After months of speculation, the US and Mexican governments have signed an agreement on transboundary hydrocarbon reservoirs in the Gulf of Mexico. The treaty has been submitted for the approval of both countries' senates; once approved, it will become effective 60 days after notification of approval by Mexico or the United States, whichever is later. Once approved and published, the treaty will take precedence over other applicable legislation in both countries. Although both countries are or will soon be in the middle of presidential and federal congress elections, the treaty is expected to be ratified in 2012.

Apart from the obvious significance of an agreement between the two countries concerning territorial boundaries, the treaty is historic in that it is the first in which Mexico and the United States have reached an understanding on how to exploit and share the benefits of a natural resource in which their ownership is linked.

The treaty has a twofold significance for Mexico. First, it sets the terms under which Mexican state-owned hydrocarbons company Pemex will be allowed, for the first time, to conclude a joint venture for the exploration and exploitation of hydrocarbon reserves - the Mexican Constitution prohibits Pemex from entering into joint development, production sharing or unitisation agreements. Second, the treaty will allow Pemex to move quickly to participate in the development of deepwater or ultra-deepwater projects if hydrocarbon reserves are located within the delimitation line (ie, the maritime boundaries in the Gulf of Mexico, as defined in the 1970, 1978 and 2000 treaties ratified by both countries).

Pemex has indicated that it has no information to confirm the existence of a transboundary field. However, it is unlikely that both countries would take the step of concluding such a treaty without having geological information to suggest the existence of such a field. One of the covenants included in the treaty is particularly significant in this context. It requires the two federal governments to adopt common norms and standards concerning safety and environmental protection for the "activity contemplated under this agreement". Effectively, this means a harmonised system of offshore technical standards for exploration and production in the Gulf of Mexico - it seems highly unlikely that the relevant authorities in the United States(1) and Mexico(2) would agree to harmonise applicable standards only in respect of transboundary reservoirs.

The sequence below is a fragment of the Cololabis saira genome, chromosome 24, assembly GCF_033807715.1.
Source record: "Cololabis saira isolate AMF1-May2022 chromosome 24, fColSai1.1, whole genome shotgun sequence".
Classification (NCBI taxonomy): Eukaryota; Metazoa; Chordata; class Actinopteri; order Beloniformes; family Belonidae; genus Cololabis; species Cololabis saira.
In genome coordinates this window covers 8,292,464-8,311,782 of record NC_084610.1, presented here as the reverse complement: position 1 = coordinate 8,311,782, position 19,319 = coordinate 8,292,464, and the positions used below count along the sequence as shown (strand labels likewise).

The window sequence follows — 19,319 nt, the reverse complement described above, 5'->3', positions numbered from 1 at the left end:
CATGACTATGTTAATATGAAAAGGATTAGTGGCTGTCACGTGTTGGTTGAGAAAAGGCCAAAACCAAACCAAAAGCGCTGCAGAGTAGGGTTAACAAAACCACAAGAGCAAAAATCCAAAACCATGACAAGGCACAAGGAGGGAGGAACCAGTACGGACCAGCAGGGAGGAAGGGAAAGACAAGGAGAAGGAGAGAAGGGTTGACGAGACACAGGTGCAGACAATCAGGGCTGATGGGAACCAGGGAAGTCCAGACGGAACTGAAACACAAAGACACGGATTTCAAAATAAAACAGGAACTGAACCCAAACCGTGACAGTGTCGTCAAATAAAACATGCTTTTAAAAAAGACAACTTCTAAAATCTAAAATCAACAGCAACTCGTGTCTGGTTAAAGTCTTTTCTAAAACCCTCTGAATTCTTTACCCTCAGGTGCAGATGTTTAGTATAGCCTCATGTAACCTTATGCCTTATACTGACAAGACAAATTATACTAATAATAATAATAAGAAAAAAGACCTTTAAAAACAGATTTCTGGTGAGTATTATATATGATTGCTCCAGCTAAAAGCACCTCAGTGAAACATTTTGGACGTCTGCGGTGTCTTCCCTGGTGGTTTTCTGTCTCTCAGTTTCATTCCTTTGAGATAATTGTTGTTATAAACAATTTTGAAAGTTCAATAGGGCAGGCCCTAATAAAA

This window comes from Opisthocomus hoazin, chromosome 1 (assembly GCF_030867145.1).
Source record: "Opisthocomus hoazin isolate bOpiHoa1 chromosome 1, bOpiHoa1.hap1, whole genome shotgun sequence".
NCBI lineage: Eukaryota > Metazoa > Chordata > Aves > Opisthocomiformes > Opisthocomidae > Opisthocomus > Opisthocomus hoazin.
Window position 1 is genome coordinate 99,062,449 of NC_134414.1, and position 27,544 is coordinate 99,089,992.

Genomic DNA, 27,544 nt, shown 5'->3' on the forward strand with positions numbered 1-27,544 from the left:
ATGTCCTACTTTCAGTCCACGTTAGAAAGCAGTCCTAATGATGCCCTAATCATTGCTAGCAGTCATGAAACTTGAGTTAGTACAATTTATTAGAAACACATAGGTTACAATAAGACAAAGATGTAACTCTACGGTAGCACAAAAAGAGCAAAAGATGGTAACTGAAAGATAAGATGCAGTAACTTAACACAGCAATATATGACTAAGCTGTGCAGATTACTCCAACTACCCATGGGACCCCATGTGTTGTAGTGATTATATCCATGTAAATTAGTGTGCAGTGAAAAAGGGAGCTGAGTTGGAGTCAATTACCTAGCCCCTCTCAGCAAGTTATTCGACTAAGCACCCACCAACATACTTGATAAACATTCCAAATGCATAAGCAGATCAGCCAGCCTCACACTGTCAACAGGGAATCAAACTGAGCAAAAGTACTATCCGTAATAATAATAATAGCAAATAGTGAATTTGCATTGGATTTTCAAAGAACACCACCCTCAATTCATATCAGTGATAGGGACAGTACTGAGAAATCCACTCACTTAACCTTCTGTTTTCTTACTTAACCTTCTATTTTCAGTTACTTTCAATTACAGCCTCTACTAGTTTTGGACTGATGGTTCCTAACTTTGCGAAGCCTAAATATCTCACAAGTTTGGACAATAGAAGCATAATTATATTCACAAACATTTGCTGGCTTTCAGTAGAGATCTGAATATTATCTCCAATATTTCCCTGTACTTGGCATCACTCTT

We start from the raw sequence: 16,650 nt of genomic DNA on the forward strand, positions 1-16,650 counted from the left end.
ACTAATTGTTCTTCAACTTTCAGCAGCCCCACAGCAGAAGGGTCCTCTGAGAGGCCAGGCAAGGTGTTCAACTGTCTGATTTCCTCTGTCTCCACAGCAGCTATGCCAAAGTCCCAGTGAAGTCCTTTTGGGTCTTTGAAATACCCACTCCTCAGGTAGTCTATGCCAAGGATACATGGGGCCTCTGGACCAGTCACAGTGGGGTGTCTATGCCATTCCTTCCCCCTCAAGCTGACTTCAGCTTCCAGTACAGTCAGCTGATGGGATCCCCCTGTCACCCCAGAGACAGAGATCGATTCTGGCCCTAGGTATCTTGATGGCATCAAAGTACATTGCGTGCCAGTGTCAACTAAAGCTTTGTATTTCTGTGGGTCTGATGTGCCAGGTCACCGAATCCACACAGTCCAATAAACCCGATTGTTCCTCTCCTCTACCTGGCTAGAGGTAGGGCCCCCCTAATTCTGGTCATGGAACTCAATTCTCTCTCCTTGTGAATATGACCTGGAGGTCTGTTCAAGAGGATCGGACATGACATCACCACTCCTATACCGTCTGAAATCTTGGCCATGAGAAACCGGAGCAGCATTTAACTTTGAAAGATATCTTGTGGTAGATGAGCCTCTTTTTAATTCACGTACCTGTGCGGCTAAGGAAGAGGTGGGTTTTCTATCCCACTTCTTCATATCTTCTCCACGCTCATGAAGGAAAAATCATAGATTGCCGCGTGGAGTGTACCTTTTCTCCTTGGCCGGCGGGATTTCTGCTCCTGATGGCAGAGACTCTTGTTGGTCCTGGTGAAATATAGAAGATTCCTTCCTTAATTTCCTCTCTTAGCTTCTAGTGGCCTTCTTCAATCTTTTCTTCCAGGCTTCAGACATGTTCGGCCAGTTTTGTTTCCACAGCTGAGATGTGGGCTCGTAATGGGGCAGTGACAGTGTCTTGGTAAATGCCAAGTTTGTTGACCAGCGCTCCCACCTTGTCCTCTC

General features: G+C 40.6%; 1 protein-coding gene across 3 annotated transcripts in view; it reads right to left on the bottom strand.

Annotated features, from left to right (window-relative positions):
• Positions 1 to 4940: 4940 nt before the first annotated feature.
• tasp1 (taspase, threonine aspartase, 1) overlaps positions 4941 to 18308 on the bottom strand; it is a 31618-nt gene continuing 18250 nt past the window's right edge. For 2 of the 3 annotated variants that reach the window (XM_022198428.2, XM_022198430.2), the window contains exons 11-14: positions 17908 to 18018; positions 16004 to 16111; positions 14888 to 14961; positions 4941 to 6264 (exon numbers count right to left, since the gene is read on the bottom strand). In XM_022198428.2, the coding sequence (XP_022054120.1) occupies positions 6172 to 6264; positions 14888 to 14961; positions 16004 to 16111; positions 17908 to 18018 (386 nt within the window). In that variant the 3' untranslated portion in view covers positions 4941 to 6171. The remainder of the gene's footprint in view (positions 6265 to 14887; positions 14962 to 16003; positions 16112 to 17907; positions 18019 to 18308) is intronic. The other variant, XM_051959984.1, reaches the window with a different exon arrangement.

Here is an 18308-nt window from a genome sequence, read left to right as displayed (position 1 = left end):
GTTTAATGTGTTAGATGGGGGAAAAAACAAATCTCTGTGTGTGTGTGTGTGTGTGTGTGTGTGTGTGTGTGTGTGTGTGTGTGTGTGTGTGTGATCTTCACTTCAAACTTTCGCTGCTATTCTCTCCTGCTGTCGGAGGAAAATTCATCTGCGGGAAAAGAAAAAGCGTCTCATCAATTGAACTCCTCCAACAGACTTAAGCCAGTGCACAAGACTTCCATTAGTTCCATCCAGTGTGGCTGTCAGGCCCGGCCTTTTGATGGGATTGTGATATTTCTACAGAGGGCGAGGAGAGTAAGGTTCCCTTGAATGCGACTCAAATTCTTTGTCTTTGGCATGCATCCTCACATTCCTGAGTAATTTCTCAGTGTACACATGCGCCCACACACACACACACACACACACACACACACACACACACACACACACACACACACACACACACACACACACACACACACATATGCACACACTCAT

The treaty is a framework agreement that establishes the terms under which the two federal governments will allow their licensed operators to operate through the execution of a unitisation agreement. On the US side, the company in question will be any party licensed to explore or develop a block that shares a reservoir within the delimitation line; on the Mexican side, it will be Pemex-Exploracion y Producción (PEP), Mexico's exclusive licensee. The treaty provides for the following:

  • an annual consultation system to enable the parties to inform each other's government about exploration and exploitation activities within three statute miles of the delimitation line, including the sharing of relevant geological information;
  • the obligation to notify:
    • the existence of a transboundary reservoir within 60 days of the party becoming aware of the likely existence or detection of hydrocarbons during drilling operations within three statute miles of the delimitation line;
    • an exploration plan within 60 days of the party approving such a plan or receiving a plan for approval from its licensee; and
    • a plan for the collection of seismic data, a development or production plan for an area, or a plan to drill a well (the wellhead or borehole or any portion lying within three statute miles of the delimitation line) within 30 days of the party approving such a plan or receiving a plan for approval from its licensee;
  • a system for the determination of a transboundary reservoir by both countries - this includes a provision for forming a joint commission of representatives of the two governments to make such determination in the event of deadlock;
  • the approval of the unitisation agreement proposed by the other party's licensee, provided that such agreement complies with the minimum terms and conditions required under the treaty, including the designation of the unit operator (which could be a joint venture company in which Pemex or any licensee may participate) and the proposed allocation and redetermination of production, on the understanding that both governments have agreed to prepare model unitisation agreements; and
  • inspection rights pursuant to terms to be established by the parties.

Income arising from the exploitation of a transboundary reservoir that is attributable to either PEP or the US licensee and the unit operator shall be taxed in accordance with each country's own legislation and the US-Mexico double tax treaty.

The new hydrocarbons treaty provides for standard dispute settlement mechanisms for international treaties (including provisions on independent experts, mediation, consultation and arbitration) and the right to early termination of the treaty with 180 days' notice.

For further information on this topic please contact Rogelio López-Velarde at López Velarde, Heftye y Soria by telephone (+52 55 3685 3334), fax (+52 55 3685 3399) or email ([email protected]).


(1) The Bureau of Ocean Energy Management and Bureau of Safety and Environmental Enforcement.

(2) National Hydrocarbons Commission, the Ministry of Environment and Natural Resources, the Ministry of the Navy and the Ministry of Labour.